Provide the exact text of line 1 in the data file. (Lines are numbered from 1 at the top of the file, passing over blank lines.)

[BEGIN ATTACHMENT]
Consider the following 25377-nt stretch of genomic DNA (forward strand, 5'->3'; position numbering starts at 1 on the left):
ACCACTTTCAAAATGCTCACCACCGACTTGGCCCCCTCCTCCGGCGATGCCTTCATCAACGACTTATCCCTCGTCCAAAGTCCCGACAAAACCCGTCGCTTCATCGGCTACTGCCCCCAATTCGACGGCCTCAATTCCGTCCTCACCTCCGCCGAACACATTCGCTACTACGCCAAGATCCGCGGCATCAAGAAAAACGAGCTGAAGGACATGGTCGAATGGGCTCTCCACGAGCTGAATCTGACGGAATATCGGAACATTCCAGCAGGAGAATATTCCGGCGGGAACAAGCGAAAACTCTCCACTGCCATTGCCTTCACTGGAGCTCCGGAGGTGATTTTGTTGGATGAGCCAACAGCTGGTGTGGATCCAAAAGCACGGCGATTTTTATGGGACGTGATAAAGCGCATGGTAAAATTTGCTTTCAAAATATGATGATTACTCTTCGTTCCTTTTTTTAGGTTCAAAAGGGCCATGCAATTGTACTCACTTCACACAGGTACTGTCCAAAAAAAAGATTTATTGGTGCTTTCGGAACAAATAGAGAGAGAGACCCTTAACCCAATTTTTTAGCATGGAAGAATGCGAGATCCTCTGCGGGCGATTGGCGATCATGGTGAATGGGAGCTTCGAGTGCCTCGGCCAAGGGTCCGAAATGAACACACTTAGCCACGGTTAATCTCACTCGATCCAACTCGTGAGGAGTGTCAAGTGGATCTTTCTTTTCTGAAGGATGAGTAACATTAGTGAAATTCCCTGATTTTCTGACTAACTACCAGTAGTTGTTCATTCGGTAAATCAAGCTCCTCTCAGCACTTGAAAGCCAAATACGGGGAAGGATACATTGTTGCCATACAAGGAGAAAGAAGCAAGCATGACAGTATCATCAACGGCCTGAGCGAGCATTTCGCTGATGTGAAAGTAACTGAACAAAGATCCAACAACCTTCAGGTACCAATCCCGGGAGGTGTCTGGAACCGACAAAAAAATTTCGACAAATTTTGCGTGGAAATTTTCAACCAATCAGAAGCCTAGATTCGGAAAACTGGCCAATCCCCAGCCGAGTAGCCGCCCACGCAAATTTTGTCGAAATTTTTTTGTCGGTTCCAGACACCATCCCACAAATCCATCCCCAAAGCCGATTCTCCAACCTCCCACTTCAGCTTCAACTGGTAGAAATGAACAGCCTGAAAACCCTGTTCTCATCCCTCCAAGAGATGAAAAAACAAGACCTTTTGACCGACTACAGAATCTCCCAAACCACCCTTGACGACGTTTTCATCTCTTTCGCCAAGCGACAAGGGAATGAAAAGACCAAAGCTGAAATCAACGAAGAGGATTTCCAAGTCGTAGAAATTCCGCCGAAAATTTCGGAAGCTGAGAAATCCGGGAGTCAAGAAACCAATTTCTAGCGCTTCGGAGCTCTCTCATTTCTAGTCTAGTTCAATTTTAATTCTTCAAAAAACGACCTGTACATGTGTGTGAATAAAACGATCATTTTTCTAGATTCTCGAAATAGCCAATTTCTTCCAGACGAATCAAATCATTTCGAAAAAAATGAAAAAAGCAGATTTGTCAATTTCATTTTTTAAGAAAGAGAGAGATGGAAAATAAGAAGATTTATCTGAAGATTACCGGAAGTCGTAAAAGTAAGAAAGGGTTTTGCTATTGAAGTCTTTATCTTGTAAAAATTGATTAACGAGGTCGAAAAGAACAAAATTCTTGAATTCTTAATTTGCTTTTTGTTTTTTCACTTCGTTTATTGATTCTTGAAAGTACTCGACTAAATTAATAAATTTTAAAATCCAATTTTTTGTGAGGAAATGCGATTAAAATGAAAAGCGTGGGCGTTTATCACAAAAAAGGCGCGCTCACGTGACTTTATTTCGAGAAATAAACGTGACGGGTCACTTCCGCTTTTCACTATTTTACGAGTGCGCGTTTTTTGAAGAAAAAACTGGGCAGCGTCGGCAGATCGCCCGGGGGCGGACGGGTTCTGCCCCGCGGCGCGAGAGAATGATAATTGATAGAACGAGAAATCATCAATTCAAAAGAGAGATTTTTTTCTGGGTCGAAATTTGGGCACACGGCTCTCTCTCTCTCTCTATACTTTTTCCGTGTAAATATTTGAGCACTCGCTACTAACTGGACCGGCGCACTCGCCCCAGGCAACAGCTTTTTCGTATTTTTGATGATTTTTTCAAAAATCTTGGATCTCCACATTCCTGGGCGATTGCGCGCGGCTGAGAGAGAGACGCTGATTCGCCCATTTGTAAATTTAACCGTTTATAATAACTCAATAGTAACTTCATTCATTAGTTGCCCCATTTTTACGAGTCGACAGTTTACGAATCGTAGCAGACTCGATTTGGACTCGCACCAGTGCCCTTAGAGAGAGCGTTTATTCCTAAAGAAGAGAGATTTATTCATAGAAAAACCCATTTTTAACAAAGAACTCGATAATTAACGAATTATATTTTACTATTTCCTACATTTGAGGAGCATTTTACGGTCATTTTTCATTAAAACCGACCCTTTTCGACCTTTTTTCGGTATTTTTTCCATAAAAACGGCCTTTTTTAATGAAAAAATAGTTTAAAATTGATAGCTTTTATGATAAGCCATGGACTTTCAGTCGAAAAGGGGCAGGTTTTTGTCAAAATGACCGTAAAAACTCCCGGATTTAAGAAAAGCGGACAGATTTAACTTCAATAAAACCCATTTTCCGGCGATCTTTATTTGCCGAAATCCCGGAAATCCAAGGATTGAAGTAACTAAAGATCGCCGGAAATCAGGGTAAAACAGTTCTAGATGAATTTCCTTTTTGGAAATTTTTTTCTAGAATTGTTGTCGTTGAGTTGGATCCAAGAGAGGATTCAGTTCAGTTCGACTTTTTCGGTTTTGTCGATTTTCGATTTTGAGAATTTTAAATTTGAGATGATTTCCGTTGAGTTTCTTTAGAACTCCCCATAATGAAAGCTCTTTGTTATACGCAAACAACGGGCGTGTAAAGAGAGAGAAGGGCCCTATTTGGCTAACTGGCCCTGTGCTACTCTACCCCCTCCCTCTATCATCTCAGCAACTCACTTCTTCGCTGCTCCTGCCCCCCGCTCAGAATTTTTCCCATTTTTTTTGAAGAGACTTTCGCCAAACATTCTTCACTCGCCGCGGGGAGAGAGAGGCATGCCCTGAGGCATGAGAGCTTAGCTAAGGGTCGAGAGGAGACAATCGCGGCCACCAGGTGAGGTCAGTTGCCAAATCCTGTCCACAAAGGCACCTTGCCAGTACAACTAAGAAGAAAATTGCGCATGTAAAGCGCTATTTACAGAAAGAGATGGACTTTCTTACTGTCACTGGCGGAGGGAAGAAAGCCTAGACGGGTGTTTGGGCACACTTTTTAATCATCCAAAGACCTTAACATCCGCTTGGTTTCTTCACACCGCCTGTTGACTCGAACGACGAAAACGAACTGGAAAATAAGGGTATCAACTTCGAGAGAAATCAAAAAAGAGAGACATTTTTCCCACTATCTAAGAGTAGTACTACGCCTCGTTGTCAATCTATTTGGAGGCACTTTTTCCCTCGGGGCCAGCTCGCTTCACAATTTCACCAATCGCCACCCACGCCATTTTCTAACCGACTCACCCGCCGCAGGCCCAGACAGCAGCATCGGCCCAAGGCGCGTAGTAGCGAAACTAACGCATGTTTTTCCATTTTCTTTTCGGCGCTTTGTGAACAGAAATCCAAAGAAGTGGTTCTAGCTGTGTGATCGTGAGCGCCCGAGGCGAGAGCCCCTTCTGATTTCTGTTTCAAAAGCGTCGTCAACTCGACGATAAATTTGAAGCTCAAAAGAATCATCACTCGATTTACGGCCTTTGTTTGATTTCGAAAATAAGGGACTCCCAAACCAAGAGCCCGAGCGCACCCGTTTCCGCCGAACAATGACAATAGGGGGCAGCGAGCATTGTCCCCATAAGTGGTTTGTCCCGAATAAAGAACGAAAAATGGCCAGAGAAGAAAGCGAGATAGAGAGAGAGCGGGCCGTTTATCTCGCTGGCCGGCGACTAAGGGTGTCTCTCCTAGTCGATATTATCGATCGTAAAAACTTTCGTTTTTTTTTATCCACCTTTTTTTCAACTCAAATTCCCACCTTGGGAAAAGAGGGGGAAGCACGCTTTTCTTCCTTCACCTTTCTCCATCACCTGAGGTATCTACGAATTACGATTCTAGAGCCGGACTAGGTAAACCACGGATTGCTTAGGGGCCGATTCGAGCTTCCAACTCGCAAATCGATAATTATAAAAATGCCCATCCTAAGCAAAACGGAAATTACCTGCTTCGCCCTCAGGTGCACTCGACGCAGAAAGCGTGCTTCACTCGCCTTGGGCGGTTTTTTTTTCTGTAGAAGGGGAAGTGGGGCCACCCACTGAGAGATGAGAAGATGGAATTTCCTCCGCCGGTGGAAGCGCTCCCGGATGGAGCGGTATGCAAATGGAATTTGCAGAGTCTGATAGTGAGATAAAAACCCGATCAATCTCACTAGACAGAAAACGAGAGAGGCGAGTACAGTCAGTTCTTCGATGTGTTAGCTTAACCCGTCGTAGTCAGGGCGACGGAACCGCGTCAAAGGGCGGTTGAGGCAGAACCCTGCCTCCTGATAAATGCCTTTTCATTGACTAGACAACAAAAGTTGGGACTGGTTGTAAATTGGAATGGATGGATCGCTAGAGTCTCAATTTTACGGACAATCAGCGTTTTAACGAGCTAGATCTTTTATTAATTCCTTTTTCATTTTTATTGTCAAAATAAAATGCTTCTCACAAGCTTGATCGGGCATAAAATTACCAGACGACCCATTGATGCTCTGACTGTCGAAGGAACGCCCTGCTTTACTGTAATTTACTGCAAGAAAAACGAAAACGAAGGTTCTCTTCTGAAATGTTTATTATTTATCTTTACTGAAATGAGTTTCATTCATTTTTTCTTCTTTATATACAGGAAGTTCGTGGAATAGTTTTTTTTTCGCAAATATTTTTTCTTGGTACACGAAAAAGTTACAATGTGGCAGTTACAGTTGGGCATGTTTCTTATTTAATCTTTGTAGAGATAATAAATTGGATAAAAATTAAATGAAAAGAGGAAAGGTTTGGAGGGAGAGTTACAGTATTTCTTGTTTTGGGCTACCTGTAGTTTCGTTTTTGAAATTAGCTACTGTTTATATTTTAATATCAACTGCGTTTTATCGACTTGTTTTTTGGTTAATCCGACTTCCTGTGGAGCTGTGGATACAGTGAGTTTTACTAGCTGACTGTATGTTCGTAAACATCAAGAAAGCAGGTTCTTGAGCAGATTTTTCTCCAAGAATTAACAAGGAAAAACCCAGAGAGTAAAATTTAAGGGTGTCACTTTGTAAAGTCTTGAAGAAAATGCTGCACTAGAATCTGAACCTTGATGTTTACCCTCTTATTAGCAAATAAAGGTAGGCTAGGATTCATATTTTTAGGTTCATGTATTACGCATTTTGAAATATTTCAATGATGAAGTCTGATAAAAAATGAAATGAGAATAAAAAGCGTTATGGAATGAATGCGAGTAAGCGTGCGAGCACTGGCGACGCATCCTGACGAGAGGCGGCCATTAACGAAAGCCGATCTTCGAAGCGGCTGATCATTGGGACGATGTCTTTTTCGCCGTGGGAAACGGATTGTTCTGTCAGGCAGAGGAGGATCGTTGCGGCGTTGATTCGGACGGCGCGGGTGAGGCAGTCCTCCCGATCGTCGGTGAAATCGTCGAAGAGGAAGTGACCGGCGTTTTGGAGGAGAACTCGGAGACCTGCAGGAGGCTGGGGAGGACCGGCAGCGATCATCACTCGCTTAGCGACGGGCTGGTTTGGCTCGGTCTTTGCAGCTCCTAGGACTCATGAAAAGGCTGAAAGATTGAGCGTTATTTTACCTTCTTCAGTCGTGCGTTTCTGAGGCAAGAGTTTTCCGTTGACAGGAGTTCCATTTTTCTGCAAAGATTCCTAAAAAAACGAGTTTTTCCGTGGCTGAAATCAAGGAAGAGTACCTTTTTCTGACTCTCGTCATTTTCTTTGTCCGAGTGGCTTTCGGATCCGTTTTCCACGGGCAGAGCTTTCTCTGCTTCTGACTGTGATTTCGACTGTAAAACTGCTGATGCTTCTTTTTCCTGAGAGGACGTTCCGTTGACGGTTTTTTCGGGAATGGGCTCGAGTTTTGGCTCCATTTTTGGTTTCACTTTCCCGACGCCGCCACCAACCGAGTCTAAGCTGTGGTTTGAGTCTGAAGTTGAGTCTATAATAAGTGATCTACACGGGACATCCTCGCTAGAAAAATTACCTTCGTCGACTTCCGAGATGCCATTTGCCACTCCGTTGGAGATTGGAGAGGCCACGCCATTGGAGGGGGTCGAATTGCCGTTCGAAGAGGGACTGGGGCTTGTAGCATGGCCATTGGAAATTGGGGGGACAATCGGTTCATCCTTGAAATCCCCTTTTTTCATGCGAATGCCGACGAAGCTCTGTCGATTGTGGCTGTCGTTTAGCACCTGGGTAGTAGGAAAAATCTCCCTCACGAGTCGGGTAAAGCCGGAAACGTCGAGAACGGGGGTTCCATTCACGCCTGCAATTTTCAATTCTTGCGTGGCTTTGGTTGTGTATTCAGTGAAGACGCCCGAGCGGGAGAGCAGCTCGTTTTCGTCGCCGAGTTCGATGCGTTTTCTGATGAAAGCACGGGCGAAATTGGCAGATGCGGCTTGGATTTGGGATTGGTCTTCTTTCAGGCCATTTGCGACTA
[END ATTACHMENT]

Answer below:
Consider the following 25377-nt stretch of genomic DNA (forward strand, 5'->3'; position numbering starts at 1 on the left):